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‘Fatima’: An inspired retelling of 1917 miracle that shook the world

FATIMA MOVIE
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Veteran actor Harvey Keitel co-stars in the new film, which revisits the story of the Virgin Mary appearing to three children in Portugal.

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Things change. Take movies for instance. In 1952, director John Brahm brought to the big screen The Miracle of Our Lady of Fatima, the true story of three children in 1917 Portugal whose visions of the Virgin Mary shook the world. Chances are better than average that most Catholics of a certain age have seen Brahm’s work, and why not? It’s a well-crafted, pious work tailor made to capture the hearts of true believers everywhere.

Ah, but things change, don’t they? For one, it’s not so easy these days to get modern moviegoers to watch the classics, no matter how well made they are. Acting styles are different now; so is the technology. To the present-day viewer, an old movie from 1952 often just seems, well … old. That being the case, the time is probably right for a film that revisits the story of those three children. And now we have one in director Marco Pontecorvo’s new feature, Fatima.

Those familiar with the story will find the basic facts all in place. With World War I in full force, the people of Portugal were desperate for any sign of peace. That sign came in the spring of 1917, when nine-year-old Lúcia dos Santos and her younger cousins Jacinta and Francisco Marto claimed they were receiving messages from an apparition of the Holy Virgin. As word spread and pilgrims started to flock to the parish of Fátima, the intensely anti-clerical authorities tried to put a stop to it all, though to no avail. The visions culminated in the famous Miracle of the Sun, in which thousands of witnesses purported to see Sol turn into a spinning disc and hurtle towards the Earth before returning to its natural state.

Like its well-known predecessor, Fatima is a well-crafted retelling of these events, albeit in a manner more fitting of the times. The acting is more naturalistic, with Stephanie Gil in particular turning in a fine performance as the young Lucia. The settings are less stagey than the Brahm movie and look more like what you would expect from an impoverished village suffering under wartime conditions. And when it comes to set pieces like the Miracle of the Sun, well, there’s this little thing now called CGI that the filmmakers use to liven such scenes up a bit.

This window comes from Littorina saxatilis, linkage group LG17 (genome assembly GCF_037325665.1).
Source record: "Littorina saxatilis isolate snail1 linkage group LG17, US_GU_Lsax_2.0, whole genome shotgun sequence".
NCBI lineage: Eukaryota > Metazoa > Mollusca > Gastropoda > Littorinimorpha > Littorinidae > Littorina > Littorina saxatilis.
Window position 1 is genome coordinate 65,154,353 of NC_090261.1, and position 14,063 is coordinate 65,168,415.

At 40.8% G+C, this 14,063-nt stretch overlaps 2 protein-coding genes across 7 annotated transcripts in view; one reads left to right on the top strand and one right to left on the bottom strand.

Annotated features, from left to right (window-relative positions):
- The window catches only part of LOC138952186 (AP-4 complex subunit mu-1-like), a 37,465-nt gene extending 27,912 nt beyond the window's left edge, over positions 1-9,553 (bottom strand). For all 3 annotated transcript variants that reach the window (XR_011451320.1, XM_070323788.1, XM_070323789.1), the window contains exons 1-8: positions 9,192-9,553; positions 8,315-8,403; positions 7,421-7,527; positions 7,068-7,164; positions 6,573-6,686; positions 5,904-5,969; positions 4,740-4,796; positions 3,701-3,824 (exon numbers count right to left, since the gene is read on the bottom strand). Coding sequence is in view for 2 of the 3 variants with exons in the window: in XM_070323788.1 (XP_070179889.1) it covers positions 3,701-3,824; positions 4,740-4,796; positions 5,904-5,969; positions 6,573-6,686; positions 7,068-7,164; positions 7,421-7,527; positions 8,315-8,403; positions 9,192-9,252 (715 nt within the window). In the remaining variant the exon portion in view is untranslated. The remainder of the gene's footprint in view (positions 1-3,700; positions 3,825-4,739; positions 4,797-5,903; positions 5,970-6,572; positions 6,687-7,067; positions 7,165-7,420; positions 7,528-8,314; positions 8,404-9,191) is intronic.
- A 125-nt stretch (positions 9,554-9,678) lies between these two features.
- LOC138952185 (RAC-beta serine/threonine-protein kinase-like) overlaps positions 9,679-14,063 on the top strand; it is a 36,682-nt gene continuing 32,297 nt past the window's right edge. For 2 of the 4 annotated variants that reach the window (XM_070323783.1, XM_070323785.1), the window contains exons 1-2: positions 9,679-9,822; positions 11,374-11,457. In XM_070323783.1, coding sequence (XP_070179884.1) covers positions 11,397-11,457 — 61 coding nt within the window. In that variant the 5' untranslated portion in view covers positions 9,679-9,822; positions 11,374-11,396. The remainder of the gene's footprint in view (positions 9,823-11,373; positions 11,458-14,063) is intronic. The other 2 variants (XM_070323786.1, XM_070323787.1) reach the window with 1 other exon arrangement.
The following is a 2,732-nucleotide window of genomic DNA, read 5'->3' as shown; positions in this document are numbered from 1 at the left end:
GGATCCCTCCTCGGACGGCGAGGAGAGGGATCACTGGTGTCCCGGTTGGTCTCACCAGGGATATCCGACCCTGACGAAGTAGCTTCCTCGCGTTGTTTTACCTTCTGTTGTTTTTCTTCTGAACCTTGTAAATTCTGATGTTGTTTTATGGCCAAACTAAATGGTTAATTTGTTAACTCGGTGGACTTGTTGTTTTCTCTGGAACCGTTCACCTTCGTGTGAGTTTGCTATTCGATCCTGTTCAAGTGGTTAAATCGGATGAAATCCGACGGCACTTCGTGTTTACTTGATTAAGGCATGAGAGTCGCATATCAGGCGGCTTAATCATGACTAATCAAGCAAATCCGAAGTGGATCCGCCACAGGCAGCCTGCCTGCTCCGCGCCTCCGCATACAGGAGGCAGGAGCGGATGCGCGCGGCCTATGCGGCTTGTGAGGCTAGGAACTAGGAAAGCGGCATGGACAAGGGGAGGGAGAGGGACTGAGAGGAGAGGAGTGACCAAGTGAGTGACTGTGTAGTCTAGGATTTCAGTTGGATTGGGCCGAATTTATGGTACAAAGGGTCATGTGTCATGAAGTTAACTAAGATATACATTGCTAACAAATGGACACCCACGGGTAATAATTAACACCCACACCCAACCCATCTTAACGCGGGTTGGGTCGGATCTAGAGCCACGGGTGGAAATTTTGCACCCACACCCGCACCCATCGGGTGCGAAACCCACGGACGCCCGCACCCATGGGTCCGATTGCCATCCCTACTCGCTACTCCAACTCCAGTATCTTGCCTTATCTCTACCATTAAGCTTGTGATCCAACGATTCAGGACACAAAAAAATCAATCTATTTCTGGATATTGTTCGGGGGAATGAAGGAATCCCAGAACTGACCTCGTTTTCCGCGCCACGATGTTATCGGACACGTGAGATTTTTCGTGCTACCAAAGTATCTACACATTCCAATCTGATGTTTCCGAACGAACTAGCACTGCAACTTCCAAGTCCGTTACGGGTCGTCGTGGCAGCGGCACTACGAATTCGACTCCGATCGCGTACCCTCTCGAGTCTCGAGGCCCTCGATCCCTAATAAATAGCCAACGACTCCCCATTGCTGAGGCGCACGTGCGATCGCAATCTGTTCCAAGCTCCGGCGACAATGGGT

As for the reverential tone of the 1952 film, that also mostly remains intact in Fatima. But things do change. Piety, alas, is not a big draw for a lot of today’s more secular minded audiences. They need a different way into the story, and that comes in the form of Harvey Keitel. In a series of fictionalized vignettes interspersed throughout the film, the venerable actor plays a skeptical professor/author come to interview the 82-year old Lucia, now a Discalced Carmelite nun known as Sister Maria Lúcia of Jesus and of the Immaculate Heart. (In reality, Sister’s Lúcia’s status as a cloistered nun prevented her from such visitors, though she communicated with the wider world in books and letters, and made four brief return visits to Fátima on the occasion papal pilgrimages.)

It is the professor’s intent to pick at Lucia’s memories until he confirms his pet theory regarding the events surrounding Fatima. Said theory is that Lucia crafted an imaginary maternal figure to provide her the love and attention she wasn’t getting from her real mother. The cousins, they simply played along because it was fun. The Miracle of the Sun, of course, could easily be dismissed as a freak meteorological disturbance. The fact that a few kids somehow predicted an unpredictable event to the day it happened, that was just lucky coincidence. In short, Keitel’s skeptic already has all his conclusions in hand before ever talking to Lucia; he just wants her to admit he’s right. She doesn’t.

The gentle back-and-forth between Keitel and the wonderful Sônia Braga, who plays the older Lucia, is fine, but whether it’s necessary will be up to personal taste. Those who might prefer a simple updated version of the story may find the later-day scenes intrusive. Those who don’t mind a bit of religious debate thrown into the mix will appreciate them. Either way, Fatima is still a respectful revisit to the tale of Lucia and her family. It’s also, in the end, a reaffirmation of the message delivered to those children back in 1917, that the world needs our penance and our prayers, and it needs them right now. Some things, it seems, never change.

 

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